In a 3-2 vote, commissioners approved a motion to extend the county's disaster declaration to April 29. The declaration gives the county power to make emergency-related purchases without court approval and gives Hidalgo some emergency powers to prevent people from congregating.
The move followed the announcement of a "Stay Home, Work Safe" order than came earlier that morning, which calls on all Harris County residents to stay home for anything that is not deemed "essential" travel.
The extension of the declaration was opposed by Precinct 3 Commissioner Steve Radack and Precinct 4 Commissioner Jack Cagle. Cagle suggested extending the declaration to April 3, the same length of time as Gov. Greg Abbott's declaration for the state. He expressed similar concerns during a March 17 special Commissioners Court meeting about giving the county emergency authority for such a long period of time.
In a 3-2 vote, commissioners also voted to suspend all tolls on Harris County toll roads through April 29. Commissioners who supported the move said it was intended to provide economic relief to people who might be struggling with job loss or reduced wages in the wake of the coronavirus.
The motion was opposed by Radack and Cagle. Cagle questioned whether the county could afford the lost revenue and said the change also contradicted to the goal of trying to discourage people from unnecessary travel.
"If we are trying to discourage people from getting out and driving, making the toll roads free I think sends the wrong message," he said.
Precinct 2 Commissioner Adrian Garcia said traffic is already significantly diminished on toll roads, and he did not think suspending tolls would have much of a greater effect in terms of lost revenue.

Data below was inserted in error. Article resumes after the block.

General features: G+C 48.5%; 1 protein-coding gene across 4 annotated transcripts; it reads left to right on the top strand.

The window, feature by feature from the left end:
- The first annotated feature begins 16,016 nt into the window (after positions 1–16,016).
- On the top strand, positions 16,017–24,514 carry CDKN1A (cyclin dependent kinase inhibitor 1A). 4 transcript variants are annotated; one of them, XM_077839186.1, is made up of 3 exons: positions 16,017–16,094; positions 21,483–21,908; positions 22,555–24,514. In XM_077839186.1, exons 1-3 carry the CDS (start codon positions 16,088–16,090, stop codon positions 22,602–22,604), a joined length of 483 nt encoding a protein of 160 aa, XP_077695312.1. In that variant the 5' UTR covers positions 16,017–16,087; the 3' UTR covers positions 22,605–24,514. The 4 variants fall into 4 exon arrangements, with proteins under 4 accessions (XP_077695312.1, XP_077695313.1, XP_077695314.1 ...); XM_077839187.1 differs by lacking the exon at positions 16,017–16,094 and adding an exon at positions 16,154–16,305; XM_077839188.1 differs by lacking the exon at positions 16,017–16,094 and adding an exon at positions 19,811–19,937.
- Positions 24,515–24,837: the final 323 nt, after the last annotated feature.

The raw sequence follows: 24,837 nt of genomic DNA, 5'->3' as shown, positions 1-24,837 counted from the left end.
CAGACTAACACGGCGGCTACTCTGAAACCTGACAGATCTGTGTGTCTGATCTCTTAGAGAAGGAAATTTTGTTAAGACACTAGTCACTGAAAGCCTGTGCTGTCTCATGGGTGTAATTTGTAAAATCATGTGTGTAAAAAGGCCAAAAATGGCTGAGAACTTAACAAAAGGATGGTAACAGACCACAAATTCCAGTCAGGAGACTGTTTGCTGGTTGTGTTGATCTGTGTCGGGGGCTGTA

"This would just allow for mobility for those folks who still need to get around," he said. "We have to keep portions of our economy moving."
John Blount, the director of the Harris County Engineering Department, said as of March 23, toll roads were seeing about 60% of the revenue from a typical day.
'Ticking time bomb'
Roughly 8,500 people are currently in the Harris County Jail, including inmates arrested for nonviolent crimes, Hidalgo said. Officials are working on an initiative to create alternative spaces to house inmates to allow them to be in smaller groups, she said.
"It takes time to build the security functions at the different possible places," she said. "In that space of time, we still have this ticking time bomb. If we see an outbreak, there is not enough room to quarantine people."
Blount said the county has located several facilities to potentially relocate inmates. He said one of the critical facets of the plan is ensuring the Harris County Sheriff's Office has enough staff to adequately man the new facilities.
In a unanimous vote, commissioners approved a motion to allow inmates three additional free phone calls per week. In-person visits at the jail have been temporarily suspended.
Josh Stuckey, interim executive directory of the Harris County Community Services Department, said public health officials are also coming up with plan for the county's homeless population. For homeless individuals who are infected with COVID-19, the department will provide transportation to get them to a hospital and to an established shelter, he said.